CANBERRA, June 17 - Opposition education spokeswoman Tanya Plibersek said it was no surprise a tiny number of schools included in the $16.2 billion scheme prompted by the Global Financial Crisis received grants before being closed.
"It's difficult to say that a program that ended in 2013, that has since seen schools close down, that we didn't have a crystal ball to know which schools we're going to close down," Plibersek said in Sydney on Saturday.
"It's no surprise you'll find the occasional project among 10,000 that could've been improved."
At least 93 schools across the country received grants before folding, leaving facilities built under the post-GFC stimulus scheme no longer serving any full time educational purpose.
Education Minister Simon Birmingham is trying to claw back cash spent on schools that have since closed.
"The legacy of school halls built for schools that are no more is a further reminder of the massive waste under the Rudd and Gillard governments, especially their BER program," Senator Birmingham told The Australian.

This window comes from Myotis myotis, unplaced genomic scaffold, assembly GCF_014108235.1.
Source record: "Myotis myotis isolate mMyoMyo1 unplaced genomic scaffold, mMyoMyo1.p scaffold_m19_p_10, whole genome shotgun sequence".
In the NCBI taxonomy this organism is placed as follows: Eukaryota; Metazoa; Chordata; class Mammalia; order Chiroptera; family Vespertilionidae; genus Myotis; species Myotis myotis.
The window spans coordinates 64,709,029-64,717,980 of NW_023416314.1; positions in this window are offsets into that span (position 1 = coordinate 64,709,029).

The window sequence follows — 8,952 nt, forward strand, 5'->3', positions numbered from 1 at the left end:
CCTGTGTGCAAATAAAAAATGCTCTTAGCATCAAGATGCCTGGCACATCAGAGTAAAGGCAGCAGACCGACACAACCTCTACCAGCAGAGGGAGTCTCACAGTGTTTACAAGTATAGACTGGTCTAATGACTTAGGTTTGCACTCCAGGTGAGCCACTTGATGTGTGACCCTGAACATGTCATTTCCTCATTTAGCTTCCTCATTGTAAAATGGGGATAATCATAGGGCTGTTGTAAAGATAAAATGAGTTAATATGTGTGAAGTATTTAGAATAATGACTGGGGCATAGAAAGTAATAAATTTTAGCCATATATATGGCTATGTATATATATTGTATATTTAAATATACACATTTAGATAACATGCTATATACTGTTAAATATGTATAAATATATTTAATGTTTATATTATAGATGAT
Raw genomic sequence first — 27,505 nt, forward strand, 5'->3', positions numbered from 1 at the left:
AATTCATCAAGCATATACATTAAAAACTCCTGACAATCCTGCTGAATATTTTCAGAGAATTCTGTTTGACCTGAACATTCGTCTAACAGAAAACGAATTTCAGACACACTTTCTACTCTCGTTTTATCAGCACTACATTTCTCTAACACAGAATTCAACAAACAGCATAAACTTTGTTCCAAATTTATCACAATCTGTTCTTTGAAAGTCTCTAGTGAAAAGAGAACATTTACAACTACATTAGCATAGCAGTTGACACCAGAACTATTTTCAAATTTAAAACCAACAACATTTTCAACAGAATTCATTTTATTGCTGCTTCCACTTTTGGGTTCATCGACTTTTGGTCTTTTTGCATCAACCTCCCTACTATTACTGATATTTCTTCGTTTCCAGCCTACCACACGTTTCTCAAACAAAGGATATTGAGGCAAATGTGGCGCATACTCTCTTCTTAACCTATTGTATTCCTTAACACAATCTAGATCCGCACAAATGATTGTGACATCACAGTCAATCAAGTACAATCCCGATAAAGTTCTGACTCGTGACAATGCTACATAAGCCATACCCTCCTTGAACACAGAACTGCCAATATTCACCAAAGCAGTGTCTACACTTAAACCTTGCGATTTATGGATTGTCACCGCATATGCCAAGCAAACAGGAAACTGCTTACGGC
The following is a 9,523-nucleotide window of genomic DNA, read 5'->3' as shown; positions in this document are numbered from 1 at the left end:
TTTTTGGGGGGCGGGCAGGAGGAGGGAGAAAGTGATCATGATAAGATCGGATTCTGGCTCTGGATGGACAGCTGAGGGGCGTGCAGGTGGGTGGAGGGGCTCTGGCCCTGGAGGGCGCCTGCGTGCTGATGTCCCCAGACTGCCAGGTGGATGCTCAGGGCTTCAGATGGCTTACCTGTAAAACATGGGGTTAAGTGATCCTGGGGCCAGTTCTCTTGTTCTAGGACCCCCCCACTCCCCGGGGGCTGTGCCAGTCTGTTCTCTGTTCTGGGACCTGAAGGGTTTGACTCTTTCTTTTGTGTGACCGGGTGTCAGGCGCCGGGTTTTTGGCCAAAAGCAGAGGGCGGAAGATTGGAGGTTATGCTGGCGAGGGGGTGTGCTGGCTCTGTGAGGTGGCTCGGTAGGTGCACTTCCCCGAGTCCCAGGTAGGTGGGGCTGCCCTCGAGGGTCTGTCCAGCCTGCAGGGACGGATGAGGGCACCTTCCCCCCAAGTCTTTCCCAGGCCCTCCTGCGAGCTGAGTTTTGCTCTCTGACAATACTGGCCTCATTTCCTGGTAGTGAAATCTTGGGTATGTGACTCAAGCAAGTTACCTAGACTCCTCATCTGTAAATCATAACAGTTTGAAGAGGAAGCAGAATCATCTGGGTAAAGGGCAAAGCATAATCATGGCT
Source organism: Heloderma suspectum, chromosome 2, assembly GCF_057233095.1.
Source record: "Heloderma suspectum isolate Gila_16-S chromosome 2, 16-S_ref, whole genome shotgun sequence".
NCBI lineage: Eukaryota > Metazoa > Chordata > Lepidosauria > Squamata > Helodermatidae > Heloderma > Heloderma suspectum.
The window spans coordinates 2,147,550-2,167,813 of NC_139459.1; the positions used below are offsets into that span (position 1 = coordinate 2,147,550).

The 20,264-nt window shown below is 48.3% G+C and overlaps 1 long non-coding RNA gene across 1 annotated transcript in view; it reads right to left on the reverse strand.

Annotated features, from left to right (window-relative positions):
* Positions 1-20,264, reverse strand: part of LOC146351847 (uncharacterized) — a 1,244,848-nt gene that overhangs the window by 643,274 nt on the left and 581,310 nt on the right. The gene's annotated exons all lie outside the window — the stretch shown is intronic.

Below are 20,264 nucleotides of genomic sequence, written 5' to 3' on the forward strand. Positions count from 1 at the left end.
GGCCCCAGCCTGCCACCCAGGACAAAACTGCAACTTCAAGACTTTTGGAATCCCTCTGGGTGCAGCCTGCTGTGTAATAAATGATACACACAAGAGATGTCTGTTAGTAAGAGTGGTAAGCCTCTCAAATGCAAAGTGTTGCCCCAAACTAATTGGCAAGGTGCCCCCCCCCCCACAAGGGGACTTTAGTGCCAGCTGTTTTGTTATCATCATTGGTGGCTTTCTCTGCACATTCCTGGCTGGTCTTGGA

"Where possible, my department now works to stop any further waste and recover taxpayers' hard-earned money should a school close, or at least ensure the facilities built under the program can be used by other schools or the community in a way that puts investment from taxpayers to good use."
Plibersek said the coalition government had steadfastly opposed the post-GFC stimulus package as well as building in Australian schools.
"I will never apologise for the fact Labor kept 200,000 Australians working during the global financial crisis," she said.